Sunday, Sep. 24, 2023

Round-By-Round: Rio Olympic Games Grand Prix Special

The top 31 riders come back for the Grand Prix Special, which completes the team dressage competition and counts toward the individual final qualification. We'll be commenting on each ride, updating as they go. Rides go from 9 a.m. to 3 p.m. EST. Don't miss a minute of the action!


The top 31 riders come back for the Grand Prix Special, which completes the team dressage competition and counts toward the individual final qualification. We’ll be commenting on each ride, updating as they go. Rides go from 9 a.m. to 3 p.m. EST. Don’t miss a minute of the action!

Want to know when the U.S. riders and other fan favorites like Charlotte Dujardin and Valegro go? Click on our What You Need To Know article.

IMPORTANT LINKS: The complete Grand Prix Special order of go / What You Need To Know / live streaming / live results / Meet The U.S. Dressage Team / All COTH’s Olympic dressage coverage


Germany gold: 81.936
Great Britain silver: 78.602
USA bronze: 76.667

3:09 p.m. Shocker, Valegro is a horse afterall and not a super dressage robot unicorn! In all seriousness, he laid down a lovely test, but he was clearly a bit unsettled for some reason today, and Great Britain’s Charlotte Dujardin had to fight to keep him on his job in the Special. He started off with 10s in his halt but broke to canter in the first half-pass for an average score of 3.7 from the judges. Charlotte got him focused, and then a helicopter flew over the arena during the two-tempis, which may have contributed to the unusual error there, where he threw in a one-tempi at the beginning of the line. But he scored 10s for his passage and finished on a high note, scoring 83.02 percent to place second behind Isabell Werth. That will confirm silver for Great Britain, and the scores go back to zero for freestyle day, so Charlotte won’t be at any disadvantage in defending her individual gold medal from the 2012 London Games on Monday.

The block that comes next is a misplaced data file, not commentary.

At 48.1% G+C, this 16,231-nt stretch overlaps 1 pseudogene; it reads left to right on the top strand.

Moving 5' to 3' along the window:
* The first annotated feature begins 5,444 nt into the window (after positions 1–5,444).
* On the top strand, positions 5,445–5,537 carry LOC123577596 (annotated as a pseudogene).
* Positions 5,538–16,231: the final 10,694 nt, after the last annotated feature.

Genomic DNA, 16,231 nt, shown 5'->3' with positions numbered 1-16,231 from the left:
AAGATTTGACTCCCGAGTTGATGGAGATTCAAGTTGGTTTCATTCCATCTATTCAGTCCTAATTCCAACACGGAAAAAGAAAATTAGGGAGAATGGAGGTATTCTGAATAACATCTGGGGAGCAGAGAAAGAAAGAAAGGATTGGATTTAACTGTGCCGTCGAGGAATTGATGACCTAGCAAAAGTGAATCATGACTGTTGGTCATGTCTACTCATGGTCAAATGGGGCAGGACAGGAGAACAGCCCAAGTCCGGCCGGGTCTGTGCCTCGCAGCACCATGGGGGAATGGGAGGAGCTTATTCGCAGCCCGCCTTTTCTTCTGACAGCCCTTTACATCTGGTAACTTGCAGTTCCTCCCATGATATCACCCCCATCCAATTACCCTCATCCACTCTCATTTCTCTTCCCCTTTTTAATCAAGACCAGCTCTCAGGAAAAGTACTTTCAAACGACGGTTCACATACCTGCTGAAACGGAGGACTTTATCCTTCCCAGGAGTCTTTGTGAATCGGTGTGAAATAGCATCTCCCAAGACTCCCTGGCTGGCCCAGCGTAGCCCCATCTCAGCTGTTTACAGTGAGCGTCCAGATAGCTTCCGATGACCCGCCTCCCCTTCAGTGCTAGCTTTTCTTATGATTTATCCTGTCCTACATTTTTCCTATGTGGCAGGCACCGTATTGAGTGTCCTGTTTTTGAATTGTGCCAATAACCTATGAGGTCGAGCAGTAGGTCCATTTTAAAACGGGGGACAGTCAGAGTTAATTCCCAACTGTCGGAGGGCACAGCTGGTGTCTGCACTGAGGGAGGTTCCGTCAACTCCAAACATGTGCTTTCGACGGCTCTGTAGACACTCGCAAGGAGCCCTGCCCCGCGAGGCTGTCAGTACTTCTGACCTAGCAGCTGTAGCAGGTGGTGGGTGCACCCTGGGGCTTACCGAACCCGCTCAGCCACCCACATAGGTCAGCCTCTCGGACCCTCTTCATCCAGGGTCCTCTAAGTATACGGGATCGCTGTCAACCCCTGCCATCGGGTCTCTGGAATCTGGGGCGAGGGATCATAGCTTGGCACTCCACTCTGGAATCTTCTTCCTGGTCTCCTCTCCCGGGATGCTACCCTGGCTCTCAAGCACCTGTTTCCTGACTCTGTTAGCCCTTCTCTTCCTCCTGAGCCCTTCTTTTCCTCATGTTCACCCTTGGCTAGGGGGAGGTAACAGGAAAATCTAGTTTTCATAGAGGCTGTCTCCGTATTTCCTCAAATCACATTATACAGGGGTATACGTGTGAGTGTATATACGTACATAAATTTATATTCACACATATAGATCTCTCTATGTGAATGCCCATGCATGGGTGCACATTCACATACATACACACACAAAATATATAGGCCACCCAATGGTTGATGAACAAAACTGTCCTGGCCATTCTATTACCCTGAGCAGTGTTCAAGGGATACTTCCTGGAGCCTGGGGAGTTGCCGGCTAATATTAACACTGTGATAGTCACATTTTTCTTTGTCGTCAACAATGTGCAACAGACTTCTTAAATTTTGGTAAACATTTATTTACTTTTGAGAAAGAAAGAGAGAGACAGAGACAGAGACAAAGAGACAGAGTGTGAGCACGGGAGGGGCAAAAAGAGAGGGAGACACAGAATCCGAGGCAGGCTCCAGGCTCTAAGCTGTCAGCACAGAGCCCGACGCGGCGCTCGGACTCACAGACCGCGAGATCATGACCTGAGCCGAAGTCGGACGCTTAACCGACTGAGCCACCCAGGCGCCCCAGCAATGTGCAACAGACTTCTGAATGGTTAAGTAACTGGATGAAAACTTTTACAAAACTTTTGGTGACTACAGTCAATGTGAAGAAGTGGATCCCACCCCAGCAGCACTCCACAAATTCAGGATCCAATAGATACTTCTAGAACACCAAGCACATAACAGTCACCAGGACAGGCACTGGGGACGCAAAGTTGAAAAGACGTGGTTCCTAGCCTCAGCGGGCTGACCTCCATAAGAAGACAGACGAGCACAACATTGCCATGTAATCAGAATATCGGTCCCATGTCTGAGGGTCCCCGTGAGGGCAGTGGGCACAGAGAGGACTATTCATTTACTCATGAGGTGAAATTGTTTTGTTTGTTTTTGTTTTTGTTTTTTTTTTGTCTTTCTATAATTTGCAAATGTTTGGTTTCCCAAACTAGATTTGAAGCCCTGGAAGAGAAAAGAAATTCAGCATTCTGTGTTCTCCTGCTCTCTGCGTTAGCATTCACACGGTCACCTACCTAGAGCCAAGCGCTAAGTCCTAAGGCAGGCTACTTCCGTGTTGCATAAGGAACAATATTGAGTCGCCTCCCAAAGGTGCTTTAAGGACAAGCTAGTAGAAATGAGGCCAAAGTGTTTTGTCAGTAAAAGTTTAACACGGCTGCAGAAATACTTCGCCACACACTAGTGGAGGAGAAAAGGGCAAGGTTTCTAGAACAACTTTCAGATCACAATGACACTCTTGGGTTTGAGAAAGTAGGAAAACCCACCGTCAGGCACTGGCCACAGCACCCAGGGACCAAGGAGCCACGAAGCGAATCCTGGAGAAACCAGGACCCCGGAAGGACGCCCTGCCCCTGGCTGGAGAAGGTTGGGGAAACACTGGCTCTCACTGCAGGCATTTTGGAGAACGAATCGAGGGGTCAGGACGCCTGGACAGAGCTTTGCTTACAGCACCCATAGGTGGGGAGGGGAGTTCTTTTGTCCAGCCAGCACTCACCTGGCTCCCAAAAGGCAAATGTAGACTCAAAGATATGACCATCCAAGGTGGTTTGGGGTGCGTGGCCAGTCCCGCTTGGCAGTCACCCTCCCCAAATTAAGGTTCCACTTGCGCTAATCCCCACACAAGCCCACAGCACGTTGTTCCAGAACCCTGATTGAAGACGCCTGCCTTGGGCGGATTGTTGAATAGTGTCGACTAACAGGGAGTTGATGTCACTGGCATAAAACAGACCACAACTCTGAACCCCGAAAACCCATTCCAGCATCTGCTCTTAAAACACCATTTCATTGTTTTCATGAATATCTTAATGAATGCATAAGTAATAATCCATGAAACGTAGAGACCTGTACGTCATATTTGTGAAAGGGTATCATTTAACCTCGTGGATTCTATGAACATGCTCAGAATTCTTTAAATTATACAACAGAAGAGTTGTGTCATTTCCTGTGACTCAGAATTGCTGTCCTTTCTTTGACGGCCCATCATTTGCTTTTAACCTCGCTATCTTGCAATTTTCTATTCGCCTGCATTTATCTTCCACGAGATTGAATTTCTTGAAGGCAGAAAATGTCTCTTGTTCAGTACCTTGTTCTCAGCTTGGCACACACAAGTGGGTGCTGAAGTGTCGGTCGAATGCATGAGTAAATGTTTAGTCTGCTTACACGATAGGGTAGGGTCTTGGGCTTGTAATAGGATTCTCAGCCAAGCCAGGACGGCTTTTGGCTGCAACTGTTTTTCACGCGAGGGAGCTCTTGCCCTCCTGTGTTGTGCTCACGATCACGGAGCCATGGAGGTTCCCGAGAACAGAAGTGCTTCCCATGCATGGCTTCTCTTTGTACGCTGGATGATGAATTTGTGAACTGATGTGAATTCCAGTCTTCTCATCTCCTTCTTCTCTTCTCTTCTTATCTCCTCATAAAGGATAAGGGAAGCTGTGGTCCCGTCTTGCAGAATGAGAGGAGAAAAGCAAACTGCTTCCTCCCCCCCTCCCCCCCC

Charlotte Dujardin

2:59 p.m. Weihegold is just 11, and the Oldenburg mare clearly still has some developing to do, but when Isabell Werth is your rider, magic happens. The mare is a bit old fashioned in her body type, but Isabell harnessed her power for an exquisite test, going into the lead on 83.71 percent. Germany didn’t even need that score to win gold, but Isabell is looking for an individual medal now to add to her tally, which will include a record six gold medals at the end of today.

Isabell Werth

2:50 p.m. Laura Graves is going to be over the moon with that ride aboard her beloved Verdades. This pair has been together since “Diddy” was a weanling, and it shows. He’s a powerhouse, and he gave her everything in the Special, going from strength to strength. They have a tiny bobble in the second canter pirouette, but no big deal. They score 80.36 percent, moving the United States into the bronze medal position!!! This was a lovely, harmonious test to watch, and it’s the way dressage should be done.

Laura Graves

2:41 p.m. Carl Hester knows how to ride a harmonious test on a hot horse, and he puts in a lovely ride on Nip Tuck. “Barney” may not be the most extravagant mover of the class, but he made every effort to listen to his rider and put forth his best effort. You could see his ears flicking back and forth as he concentrated on his job. Carl will be thrilled with his 76.48 percent.